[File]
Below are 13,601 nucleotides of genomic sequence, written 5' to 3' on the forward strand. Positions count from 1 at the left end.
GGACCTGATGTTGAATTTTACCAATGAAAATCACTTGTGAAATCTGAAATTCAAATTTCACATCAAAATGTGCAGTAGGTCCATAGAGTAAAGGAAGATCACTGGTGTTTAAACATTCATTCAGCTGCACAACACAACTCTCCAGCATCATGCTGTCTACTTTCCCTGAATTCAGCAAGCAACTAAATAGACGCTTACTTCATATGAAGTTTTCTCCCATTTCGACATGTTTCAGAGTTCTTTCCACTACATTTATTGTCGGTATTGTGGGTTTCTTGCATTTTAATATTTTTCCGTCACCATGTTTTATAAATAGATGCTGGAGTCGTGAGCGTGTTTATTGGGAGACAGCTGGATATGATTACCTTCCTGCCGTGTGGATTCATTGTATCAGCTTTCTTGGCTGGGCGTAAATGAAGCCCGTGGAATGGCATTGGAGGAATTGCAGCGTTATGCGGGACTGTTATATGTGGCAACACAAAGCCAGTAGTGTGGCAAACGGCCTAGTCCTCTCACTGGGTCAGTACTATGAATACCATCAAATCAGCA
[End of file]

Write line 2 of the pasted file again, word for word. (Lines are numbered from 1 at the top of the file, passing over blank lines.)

GGACCTGATGTTGAATTTTACCAATGAAAATCACTTGTGAAATCTGAAATTCAAATTTCACATCAAAATGTGCAGTAGGTCCATAGAGTAAAGGAAGATCACTGGTGTTTAAACATTCATTCAGCTGCACAACACAACTCTCCAGCATCATGCTGTCTACTTTCCCTGAATTCAGCAAGCAACTAAATAGACGCTTACTTCATATGAAGTTTTCTCCCATTTCGACATGTTTCAGAGTTCTTTCCACTACATTTATTGTCGGTATTGTGGGTTTCTTGCATTTTAATATTTTTCCGTCACCATGTTTTATAAATAGATGCTGGAGTCGTGAGCGTGTTTATTGGGAGACAGCTGGATATGATTACCTTCCTGCCGTGTGGATTCATTGTATCAGCTTTCTTGGCTGGGCGTAAATGAAGCCCGTGGAATGGCATTGGAGGAATTGCAGCGTTATGCGGGACTGTTATATGTGGCAACACAAAGCCAGTAGTGTGGCAAACGGCCTAGTCCTCTCACTGGGTCAGTACTATGAATACCATCAAATCAGCA